As a psychiatrist do you see yourself as anything more than an especially astute "diagnoser"? Let me explain, for as it turns out I want to be something like a psychiatrist myself oneday, or so I believe.
What I am saying is that psychiatry, perhaps like most other specialties of medicine is really good at diagnosing things, but once they've done that, there is only a game of trial and error to follow, wherein this drug or combination of drugs or that drug or that combination of drugs is used to alleviate the symptoms of the disease diagnosed. But unlike most other specialties of medicine, psychiatry is, at least at this point, treating the symptoms qua disease, whereas the symptoms of physical diseases are reduced or eliminated when the underlying pathophysiology is resolved; that is, the underlying pathophysiology in these latter cases is not usually what you physicians call the 'symptoms' of a disease. Do you see the point I am making; why is this distinction lost on psychiatry?
By collecting in the DSM-IV all of the behavioral manifestations of so-called diseases (some of which no doubt have established physiological bases), and then making a diagnosis based on these purely behavioral and subjectively interpretted 'traits' or 'signs' of a disease, while having no real idea of its etiology, how do you psychiatrists (and how will I) present yourselves to patients as healers. It doesn't seem like anything but regulated drug-dealing; I'm sure you've had a few patients "addicted" to your input.
The motivation for my question really comes from the apparent malfiesant (tell me if I spelled that wrong, I know you will) or at least ethically suspect fiduciary relationship to which psychiatrists (must?) subject their patients, when they all know how little research there is supporting the use of this drug or that drug for this disorder or that disorder--the research is usually to the effect that drug X reduces symptoms A,B,C of disease Q. At last I see the responsibility of a psychiatrist to use drug X for disease Q to ameliorate suffering, regardless of whether the connection between the pharmocological action of that drug and the etiology of the disease has been made. However, I see also as a responsibility of a psychiatrist to be skeptical that such research makes the accurate identity statement "symptoms A,B,C = disease Q".
In my opinion, psychiatrists should also be skeptical in allowing the inference (made readily, and indeed supporting the continued use of psychoactive pharmaceuticals to treat mental disease) that such research strongly implicates the neurotransmitter system(s) upon which drug X is pharmacologically active to be central to the etiology of disease Q, to go through. Each and every advertisement one sees these days for psychopharmaceuticals-- Paxil, Zoloft, Prozac, Zyprexa, Abilfly, etc.(I'm sure you know the rest of the list)--all say that the disorder for which the particular drug is intended "may be due to a chemical imbalance". Why only "may be"? How do you act like you know when you really don't? And why do you let those people who seek help from you and trust you, just go on thinking that like any other disease they may have, the doctor has the answer?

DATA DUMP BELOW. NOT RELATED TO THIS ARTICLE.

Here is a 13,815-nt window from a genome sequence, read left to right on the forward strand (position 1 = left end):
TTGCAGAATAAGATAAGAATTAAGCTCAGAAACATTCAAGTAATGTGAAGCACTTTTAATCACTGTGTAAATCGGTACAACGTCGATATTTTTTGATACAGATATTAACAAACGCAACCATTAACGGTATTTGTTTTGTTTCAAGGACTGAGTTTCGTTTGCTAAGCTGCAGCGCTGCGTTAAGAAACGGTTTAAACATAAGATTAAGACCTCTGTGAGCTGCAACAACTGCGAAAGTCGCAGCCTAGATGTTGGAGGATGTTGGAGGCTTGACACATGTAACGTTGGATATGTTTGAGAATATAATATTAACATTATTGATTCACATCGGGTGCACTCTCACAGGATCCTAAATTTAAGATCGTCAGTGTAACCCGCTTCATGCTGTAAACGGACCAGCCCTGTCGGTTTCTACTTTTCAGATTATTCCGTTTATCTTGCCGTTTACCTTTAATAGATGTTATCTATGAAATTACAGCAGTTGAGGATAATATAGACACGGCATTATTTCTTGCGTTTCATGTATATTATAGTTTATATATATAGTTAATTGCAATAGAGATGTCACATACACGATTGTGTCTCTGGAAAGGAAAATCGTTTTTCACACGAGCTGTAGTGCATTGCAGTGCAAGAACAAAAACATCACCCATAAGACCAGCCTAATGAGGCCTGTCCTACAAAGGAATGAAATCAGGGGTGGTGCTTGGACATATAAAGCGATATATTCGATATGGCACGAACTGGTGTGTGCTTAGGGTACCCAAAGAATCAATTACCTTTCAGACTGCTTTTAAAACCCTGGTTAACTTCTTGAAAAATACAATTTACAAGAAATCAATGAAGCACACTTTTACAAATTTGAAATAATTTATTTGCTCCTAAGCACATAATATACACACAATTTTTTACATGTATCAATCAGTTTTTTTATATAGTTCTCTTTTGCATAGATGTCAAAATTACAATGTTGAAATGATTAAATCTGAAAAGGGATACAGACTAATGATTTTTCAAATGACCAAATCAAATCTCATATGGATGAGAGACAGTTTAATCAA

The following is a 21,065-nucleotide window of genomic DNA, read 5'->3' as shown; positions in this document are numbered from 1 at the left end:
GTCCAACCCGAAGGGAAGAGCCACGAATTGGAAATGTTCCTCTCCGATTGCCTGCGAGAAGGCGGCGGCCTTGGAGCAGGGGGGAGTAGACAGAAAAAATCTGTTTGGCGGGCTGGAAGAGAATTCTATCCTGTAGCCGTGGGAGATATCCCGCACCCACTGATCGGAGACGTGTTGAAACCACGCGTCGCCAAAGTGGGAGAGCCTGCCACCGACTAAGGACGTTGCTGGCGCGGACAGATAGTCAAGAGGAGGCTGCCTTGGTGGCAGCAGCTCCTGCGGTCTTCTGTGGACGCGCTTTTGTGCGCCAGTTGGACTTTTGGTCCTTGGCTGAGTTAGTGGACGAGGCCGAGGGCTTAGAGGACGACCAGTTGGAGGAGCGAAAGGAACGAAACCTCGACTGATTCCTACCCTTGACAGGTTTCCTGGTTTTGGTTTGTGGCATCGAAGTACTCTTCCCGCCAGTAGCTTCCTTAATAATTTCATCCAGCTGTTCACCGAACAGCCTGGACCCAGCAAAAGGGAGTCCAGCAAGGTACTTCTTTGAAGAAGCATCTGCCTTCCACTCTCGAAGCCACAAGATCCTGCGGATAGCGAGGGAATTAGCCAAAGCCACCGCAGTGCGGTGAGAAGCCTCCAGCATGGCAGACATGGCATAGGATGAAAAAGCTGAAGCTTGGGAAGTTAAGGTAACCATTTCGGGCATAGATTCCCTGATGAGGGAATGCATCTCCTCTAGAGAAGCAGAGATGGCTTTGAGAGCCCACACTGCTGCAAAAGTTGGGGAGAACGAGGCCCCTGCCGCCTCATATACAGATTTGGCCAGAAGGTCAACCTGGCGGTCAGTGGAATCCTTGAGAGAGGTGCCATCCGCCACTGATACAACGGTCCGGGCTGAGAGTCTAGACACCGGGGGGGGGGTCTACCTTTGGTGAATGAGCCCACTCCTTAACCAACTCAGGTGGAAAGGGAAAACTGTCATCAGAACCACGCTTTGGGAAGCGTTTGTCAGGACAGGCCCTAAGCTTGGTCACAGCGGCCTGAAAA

To keep all of this in line with the Topic Abstract, it seems best to me that only mental "problems" that can be linked to an actual brain bases, namely the severe mental illnesses, distinct enough to be able to perform differential diagnosis of the sort neurologists do to find a lesion site, for example(that are later confirmed by PET, fMRI, etc.), or that can be tested for using some more objective measure should be treated by physicians. Let everything else be dealt with by psychologists and social workers, who don't have as much professionalism to wield, or the social station with as much to lose in terms of its reputation. Even if at first blush such a situation would seem to increase the number of people suffering from things like clinical depression (however briefly), it would over the longer term probably reduce the dissent of both psychiatric patients who are often erroneously convinced that they have a disease, and doctors like yourself, who are hopefully doing what you do with an expectation of being able to cure the diseases you diagnose, and not simply diagnose them.
This will require neuroscience to understand the ethological significance of the abhorrent behaviors manifested in patients with bipolar disorder and schizophrenia and other severe mental illnesses, and then understand how the brain achieves those behaviors "normally". There is no way that any single neurotransmitter's level in the body can be seen as the CAUSE of bipolar disorder, though the case for 5HT and clinical depression seems pretty good (still an oversimplification), when the very behaviors that are disturbed rely on what must be pretty complex, multi-transmitter neural activity.
Perhaps psychiatry is locked in place because it wants or expects these simple neurotransmitter models of mental diseases. Sorry, nature is a bit more interesting than that. I don't know what to do in the mean time, but understanding the neurobiology of emotion in general and goal-directed behavior in particular seem two good places to start. Then "normal" would mean more than "socially accepted" or any similar subjective construction. Then mental illnesses could be diagnosed with less subjectivity, and thus greater accuracy, and above all less ethically suspect fiduciary relationships could be formed between psychiatrists (if they would still be called that) and their patients.
We as a society need to cut out the bullshit.